Raths, D. (2014) California Community Colleges Joining Forces for Online Success Campus Technology February 25
Assisted by a $57 million grant from the Governor of California, the Online Education Initiative aims to develop an integrated system for online learning for the 112 Community Colleges in the state.
The community colleges in the state have a long record of online learning, with 41,000 online sections for 620,000 students. However, overall completion rates are low, each of the 72 community college districts offers its own online courses, and there are more than 10 different learning management systems in use.
The proposal involves the following:
- dramatically increasing the number of students who obtain associate degrees and transfer to four-year colleges
- improving course/program completion rates
- program and curriculum development leadership from the Foothill-De Anza Community College District (FHDA)
- technology leadership from Butte-Glenn Community College District
- sharing of resources (programs and technology)
- a new, specifically designed course management system/portal available for use by all colleges (to be built through an RFP process)
- a repository of model course content to be shared/adapted by faculty
- a full suite of services to support online learners (e.g. 24/7 help desk)
- ‘actional’ learning analytics for faculty
- voluntary participation by each of the colleges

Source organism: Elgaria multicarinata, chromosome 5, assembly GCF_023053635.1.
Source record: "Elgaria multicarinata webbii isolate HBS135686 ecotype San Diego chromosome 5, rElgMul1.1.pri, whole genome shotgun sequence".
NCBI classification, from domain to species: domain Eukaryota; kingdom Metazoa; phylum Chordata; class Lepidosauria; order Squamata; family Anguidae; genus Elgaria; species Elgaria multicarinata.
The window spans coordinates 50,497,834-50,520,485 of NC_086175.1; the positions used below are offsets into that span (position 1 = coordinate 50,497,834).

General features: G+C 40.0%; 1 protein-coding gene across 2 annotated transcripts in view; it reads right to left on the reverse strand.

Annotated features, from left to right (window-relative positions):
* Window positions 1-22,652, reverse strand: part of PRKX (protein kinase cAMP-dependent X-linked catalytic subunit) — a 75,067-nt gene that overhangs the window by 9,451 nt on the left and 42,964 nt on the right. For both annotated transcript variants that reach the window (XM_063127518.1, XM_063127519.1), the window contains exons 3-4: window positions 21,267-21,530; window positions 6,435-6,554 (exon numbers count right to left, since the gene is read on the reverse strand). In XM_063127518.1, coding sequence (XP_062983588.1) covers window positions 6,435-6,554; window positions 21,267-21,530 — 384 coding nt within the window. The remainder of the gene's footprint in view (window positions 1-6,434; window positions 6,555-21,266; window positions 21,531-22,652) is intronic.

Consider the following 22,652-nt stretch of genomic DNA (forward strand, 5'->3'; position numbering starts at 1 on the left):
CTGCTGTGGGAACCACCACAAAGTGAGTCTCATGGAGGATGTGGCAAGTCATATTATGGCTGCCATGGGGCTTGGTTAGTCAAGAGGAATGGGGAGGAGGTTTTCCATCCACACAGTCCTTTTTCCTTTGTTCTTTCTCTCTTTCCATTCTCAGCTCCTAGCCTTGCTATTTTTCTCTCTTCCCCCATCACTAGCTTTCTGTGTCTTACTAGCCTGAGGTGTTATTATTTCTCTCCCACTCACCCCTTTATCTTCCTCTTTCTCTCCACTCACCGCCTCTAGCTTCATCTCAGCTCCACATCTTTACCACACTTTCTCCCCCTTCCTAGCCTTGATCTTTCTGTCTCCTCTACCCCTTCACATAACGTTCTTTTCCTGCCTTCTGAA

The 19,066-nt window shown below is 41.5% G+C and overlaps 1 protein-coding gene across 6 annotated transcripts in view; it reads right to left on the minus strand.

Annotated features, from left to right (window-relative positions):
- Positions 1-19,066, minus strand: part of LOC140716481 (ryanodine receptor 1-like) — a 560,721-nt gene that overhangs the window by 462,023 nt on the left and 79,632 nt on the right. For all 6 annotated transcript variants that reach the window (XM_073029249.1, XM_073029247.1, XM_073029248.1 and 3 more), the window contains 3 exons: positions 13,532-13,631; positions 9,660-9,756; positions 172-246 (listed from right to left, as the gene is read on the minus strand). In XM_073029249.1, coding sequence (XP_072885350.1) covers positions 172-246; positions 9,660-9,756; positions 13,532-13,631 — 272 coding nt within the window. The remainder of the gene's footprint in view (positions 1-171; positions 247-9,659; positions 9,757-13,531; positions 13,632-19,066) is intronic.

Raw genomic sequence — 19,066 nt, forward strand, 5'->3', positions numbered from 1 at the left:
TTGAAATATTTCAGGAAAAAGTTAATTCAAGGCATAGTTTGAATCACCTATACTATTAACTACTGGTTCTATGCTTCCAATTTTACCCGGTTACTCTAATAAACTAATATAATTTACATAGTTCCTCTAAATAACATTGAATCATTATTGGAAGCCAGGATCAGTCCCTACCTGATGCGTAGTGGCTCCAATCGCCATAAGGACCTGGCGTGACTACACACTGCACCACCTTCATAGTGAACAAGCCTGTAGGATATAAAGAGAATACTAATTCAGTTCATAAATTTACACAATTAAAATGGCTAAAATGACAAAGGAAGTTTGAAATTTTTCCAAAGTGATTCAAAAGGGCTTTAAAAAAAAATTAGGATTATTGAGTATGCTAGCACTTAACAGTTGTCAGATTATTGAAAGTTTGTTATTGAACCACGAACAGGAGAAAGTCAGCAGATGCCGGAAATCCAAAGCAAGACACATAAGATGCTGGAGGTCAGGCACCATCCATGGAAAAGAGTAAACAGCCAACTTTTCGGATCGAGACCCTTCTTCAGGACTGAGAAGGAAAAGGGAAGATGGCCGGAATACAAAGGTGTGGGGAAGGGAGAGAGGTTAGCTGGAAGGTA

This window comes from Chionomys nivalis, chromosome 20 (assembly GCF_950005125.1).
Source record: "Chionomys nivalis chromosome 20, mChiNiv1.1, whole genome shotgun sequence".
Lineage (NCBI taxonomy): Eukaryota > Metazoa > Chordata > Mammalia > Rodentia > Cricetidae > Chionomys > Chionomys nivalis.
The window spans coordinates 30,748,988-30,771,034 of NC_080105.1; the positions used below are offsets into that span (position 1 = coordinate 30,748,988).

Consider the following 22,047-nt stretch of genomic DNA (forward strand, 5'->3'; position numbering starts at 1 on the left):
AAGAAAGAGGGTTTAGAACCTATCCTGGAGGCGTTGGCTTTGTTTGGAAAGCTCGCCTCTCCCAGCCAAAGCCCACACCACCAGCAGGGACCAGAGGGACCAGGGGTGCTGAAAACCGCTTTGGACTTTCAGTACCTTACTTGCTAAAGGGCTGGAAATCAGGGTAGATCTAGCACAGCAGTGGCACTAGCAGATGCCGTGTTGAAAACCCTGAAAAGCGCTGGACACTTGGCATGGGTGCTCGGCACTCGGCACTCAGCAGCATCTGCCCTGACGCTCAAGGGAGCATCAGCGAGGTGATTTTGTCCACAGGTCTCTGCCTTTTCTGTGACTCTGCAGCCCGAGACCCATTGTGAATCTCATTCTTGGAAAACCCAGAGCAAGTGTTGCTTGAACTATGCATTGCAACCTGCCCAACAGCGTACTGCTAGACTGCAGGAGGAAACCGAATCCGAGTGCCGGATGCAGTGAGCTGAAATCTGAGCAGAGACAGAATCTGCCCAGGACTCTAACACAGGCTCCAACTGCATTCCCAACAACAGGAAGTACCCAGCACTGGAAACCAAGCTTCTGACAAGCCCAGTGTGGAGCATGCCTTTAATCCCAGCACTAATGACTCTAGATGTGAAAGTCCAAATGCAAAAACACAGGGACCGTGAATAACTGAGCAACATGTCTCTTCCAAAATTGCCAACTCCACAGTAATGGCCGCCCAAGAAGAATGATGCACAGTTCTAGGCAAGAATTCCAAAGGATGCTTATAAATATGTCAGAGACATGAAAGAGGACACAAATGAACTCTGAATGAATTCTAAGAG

In several jurisdictions colleges or university campuses share online courses within a single system, such as the University of Florida Online. OntarioLearn is a collaboration between Ontario community colleges for sharing courses, but doesn’t go as far as the California proposal in terms of integrating technology and support services.
I expect to see more proposals like the Californian one across other jurisdictions in North America. It doesn’t make sense for 112 relatively small institutions to each design and deliver almost identical courses or programs, and each purchase and manage their own LMS. There should be not only major economies of scale, but an increase in quality in the courses and services, by pooling resources and ensuring common quality standards in the design and delivery of online learning..
The question is whether the colleges will voluntarily join in this initiative. ‘We intend to make it so good that it is a no-brainer to participate‘, says Linda Thor, chancellor of FHDA. Let’s hope that’s the case. It will be interesting to see how successful this initiative turns out to be.